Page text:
Much of M.C. Escher's graphic work explores the boundaries between the concrete and the abstract, between representation and pattern, depth and surface, form and ground. His three 'Metamorphoses' form perhaps the most impressive examples of this fascination, with their cyclical designs that morph back and forth between abstract tesselations and 'individualized' birds, fish and even entire cities escaping from the straightjacket of their origin, only to change again into something else.
Unlike Mondrian, whose work shows a clear journey from the concrete into the abstract, Escher remained in this middle territory and always kept the link to the representational world intact, even if his worlds got progressively more impossible. It gave his work an accessibility that was long frowned upon in the art world.
But like Mondrian's trees, there are a few of Escher's works that are poised exactly - and magically - between the concrete and the abstract. Interestingly, they all involve reflections of trees.
One example is 'Puddle' ('Modderplas', 1952), a woodcut depicting in perfect balance two realities: a puddle on a muddy road, along with tracks from a car, a bicycle and a pedestrian; and the reflection of trees and the sky. The full moon adds a subtle element of Japanese tranquility.
For one of the two realities in this work Escher reused an older woodcut: the reflected trees are from 'Calvi Corsica' (1933), a more conventional landscape piece whose elaborate silhouetted trees are contrasted with a sunny vista of a waterside town in the background. By extracting these trees and inserting them in the reflection of 'Puddle', they become two-dimensional patterns, still recognizable as upside-down trees but 'cut out' of reality in the strange mirroring shape of the puddle.
A step further is the lithograph 'Three Worlds' ('Drie werelden', 1955), which shows the mirror surface of a pond where three realities coincide: the water's surface with floating leaves, the pond itself with a large fish beneath its surface, and the reflection of trees and the sky.
Here, too, the balance between the three worlds is such that the eye is free to focus on any one at a time, or 'unfocus' and take it all in at once as an abstract composition. The fish, in particular, serves as a visual anchor to the representational world. However, it is a subtle, slightly blurry and mysterious shape beneath the water’s surface and easily glanced over.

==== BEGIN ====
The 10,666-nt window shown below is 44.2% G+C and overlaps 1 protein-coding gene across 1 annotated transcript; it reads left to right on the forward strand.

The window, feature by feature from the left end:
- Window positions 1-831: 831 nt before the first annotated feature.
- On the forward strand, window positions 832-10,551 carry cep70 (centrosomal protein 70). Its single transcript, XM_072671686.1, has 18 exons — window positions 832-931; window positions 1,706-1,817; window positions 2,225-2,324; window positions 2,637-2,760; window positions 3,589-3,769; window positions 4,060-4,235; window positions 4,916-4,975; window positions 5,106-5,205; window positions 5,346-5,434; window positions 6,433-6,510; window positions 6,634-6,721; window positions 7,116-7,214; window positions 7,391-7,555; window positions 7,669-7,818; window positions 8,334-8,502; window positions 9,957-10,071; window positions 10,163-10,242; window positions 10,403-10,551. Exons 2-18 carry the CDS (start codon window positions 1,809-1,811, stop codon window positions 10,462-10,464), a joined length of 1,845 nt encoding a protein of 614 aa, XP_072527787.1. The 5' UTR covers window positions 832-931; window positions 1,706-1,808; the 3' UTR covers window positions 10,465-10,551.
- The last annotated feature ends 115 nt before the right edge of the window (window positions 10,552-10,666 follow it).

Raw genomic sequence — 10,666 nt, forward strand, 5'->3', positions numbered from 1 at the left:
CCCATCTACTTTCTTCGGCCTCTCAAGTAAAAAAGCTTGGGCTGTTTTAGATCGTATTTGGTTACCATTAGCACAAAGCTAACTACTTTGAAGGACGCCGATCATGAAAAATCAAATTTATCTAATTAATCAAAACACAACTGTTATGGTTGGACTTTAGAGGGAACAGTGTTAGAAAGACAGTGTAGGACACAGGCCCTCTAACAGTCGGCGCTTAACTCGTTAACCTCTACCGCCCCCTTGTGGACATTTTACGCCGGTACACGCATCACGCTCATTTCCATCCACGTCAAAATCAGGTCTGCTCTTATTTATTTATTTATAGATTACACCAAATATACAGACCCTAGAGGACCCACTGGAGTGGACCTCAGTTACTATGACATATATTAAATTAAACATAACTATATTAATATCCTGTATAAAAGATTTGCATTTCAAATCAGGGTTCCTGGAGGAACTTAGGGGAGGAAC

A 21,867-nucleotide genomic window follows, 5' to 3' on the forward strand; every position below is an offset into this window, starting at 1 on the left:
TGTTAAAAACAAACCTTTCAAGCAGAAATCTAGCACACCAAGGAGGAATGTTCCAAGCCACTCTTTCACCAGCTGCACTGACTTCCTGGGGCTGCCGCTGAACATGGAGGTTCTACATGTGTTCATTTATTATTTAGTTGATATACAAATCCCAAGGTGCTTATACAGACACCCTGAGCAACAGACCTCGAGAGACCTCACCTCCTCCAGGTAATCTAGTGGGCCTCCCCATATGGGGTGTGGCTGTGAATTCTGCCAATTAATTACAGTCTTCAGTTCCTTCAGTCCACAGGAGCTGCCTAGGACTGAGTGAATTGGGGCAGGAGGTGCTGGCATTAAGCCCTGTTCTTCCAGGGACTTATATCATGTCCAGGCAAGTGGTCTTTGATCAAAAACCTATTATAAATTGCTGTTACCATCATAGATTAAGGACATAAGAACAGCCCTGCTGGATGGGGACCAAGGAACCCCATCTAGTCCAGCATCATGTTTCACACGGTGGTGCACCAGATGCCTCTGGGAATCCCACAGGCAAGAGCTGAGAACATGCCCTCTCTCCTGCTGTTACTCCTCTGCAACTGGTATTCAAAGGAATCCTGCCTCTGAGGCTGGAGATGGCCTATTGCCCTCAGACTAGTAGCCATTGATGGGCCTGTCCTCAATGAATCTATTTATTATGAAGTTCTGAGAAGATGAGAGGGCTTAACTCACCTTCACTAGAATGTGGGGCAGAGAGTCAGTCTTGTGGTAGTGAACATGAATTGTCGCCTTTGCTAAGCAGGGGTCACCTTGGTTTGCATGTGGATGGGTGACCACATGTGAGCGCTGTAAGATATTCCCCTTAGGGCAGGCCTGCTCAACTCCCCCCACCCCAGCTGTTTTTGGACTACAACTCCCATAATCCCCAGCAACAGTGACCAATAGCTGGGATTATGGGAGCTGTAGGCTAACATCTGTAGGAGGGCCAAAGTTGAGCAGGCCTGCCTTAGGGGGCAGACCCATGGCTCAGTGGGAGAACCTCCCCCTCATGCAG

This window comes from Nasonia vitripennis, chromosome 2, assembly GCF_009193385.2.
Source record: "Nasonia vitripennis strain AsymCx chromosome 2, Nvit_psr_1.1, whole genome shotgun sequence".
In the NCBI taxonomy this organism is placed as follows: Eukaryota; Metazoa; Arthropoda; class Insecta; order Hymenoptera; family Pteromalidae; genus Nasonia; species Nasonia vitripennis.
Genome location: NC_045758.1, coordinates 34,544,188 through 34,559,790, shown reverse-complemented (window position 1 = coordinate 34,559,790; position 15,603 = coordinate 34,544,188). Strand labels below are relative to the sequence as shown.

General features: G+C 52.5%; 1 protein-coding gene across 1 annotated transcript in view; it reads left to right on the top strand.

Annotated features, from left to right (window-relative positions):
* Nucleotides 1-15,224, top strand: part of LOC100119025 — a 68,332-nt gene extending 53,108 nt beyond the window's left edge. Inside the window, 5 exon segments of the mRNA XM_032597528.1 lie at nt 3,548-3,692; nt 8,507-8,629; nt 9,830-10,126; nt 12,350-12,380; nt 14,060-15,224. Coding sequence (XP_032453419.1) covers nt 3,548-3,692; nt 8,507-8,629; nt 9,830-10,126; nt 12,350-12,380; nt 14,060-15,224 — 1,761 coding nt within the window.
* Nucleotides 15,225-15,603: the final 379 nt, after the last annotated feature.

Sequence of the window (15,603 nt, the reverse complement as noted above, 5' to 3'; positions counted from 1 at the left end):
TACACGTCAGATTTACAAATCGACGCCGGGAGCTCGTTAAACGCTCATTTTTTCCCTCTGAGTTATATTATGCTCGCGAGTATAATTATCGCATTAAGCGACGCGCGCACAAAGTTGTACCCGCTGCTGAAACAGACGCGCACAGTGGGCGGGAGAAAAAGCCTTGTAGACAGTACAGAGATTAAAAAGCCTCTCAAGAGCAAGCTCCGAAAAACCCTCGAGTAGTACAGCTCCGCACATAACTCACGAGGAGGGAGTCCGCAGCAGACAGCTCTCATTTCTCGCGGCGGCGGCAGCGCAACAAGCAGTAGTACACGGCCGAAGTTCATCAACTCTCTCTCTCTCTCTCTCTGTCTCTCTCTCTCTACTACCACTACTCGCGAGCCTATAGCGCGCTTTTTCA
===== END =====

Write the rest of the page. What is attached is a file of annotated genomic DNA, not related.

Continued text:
The third example is also the earliest, the linocut 'Rippled Surface' ('Rimpeling', 1950), showing again the reflection of trees and a full moon in water, with two concentric ripples disturbing the reflection to create strange zigzag patterns.
Like 'Puddle', it shows two realities: the water surface and the reflected trees. But here the water is not framed by the road, as in 'Puddle', nor is there anything visible on or below the surface, as in 'Three Worlds'. The water is only visible in the ephemeral ripples on its surface. In other words, the one reality only exists in its disturbance of the other.
In its simplicity, 'Rippled Surface' accomplishes most intensely the aim of extracting an abstract image out of a still recognizable reality. Its effect is both of contemplative stillness - again with an Oriental atmosphere - and of strangeness and wonder.
In his essay 'Approaches to Infinity' ('Oneindigheidsbenaderingen', 1959), Escher talks of his sense of wonder at the natural laws that shape our world. Specifically he talks of crystals "growing in the earth's crust", but it equally applies to such a simple thing as the complex patterns created by ripples on a surface of water reflecting trees...
There is something in such laws that takes the breath away. They are not discoveries or inventions of the human mind, but exist independently of us. In a moment of clarity, one can at most discover that they are there and take them into account.
For more exploration, WikiPaintings has an impressively complete Escher gallery.